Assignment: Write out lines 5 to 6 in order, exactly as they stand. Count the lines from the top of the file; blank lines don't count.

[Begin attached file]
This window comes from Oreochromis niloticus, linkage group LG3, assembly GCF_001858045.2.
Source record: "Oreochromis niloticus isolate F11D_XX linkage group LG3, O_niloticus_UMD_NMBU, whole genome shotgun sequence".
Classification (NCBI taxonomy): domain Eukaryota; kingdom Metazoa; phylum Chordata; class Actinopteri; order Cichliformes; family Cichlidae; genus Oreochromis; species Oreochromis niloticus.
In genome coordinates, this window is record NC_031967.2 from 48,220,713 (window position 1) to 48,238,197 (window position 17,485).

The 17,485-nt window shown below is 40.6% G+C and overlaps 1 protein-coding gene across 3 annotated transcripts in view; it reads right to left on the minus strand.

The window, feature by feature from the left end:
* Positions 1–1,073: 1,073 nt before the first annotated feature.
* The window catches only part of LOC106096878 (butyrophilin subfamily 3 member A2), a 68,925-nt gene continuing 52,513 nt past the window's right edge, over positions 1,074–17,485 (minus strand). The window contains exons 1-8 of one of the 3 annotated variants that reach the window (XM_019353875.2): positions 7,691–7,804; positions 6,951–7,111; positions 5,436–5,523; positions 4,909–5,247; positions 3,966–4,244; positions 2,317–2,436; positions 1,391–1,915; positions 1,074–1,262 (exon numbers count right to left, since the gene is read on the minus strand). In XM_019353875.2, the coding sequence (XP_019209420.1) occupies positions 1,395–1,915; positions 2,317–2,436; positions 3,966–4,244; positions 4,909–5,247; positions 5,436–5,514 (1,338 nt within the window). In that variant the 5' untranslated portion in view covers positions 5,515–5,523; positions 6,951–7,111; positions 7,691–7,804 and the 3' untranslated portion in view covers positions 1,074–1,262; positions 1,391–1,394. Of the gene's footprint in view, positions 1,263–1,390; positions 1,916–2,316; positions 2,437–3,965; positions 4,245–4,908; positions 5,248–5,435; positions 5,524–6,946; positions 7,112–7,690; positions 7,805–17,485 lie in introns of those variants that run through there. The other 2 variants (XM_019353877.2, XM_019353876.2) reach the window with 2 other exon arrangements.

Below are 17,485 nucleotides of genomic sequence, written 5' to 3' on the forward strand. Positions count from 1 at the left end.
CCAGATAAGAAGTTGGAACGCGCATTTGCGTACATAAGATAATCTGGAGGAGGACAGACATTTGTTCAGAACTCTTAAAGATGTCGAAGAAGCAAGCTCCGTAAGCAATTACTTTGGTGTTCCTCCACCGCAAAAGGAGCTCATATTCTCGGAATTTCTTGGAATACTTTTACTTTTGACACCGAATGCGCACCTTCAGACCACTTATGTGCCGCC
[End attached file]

The 17,485-nt window shown below is 40.6% G+C and overlaps 1 protein-coding gene across 3 annotated transcripts in view; it reads right to left on the minus strand.

The window, feature by feature from the left end: